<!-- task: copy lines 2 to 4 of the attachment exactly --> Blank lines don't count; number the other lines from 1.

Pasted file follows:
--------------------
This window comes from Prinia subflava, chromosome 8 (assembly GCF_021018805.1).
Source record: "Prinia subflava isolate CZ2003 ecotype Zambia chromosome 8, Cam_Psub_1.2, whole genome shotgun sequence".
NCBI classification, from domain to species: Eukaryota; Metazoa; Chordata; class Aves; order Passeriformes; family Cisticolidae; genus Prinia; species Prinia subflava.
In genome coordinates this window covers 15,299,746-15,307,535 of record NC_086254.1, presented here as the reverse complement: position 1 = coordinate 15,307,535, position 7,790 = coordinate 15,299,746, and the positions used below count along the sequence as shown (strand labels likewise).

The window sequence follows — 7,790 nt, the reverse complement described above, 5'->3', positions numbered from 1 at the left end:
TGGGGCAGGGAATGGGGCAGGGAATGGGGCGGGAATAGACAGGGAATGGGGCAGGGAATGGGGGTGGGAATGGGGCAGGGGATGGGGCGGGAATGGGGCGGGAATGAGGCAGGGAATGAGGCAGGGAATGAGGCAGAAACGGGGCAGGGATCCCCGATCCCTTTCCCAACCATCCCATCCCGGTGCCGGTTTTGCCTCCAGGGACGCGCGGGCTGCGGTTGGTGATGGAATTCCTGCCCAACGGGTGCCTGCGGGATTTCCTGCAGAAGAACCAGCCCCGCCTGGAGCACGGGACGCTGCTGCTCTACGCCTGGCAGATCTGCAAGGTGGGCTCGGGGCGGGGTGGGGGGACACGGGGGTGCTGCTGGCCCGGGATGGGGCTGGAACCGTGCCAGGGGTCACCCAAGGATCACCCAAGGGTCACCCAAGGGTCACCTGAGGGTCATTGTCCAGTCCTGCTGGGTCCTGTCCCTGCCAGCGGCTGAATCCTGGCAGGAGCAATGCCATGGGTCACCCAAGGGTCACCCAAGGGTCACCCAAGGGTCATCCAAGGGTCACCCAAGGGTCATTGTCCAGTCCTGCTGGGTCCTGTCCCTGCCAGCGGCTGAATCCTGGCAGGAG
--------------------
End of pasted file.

Source record: "Prinia subflava isolate CZ2003 ecotype Zambia chromosome 8, Cam_Psub_1.2, whole genome shotgun sequence".
NCBI classification, from domain to species: Eukaryota; Metazoa; Chordata; class Aves; order Passeriformes; family Cisticolidae; genus Prinia; species Prinia subflava.
In genome coordinates this window covers 15,299,746-15,307,535 of record NC_086254.1, presented here as the reverse complement: position 1 = coordinate 15,307,535, position 7,790 = coordinate 15,299,746, and the positions used below count along the sequence as shown (strand labels likewise).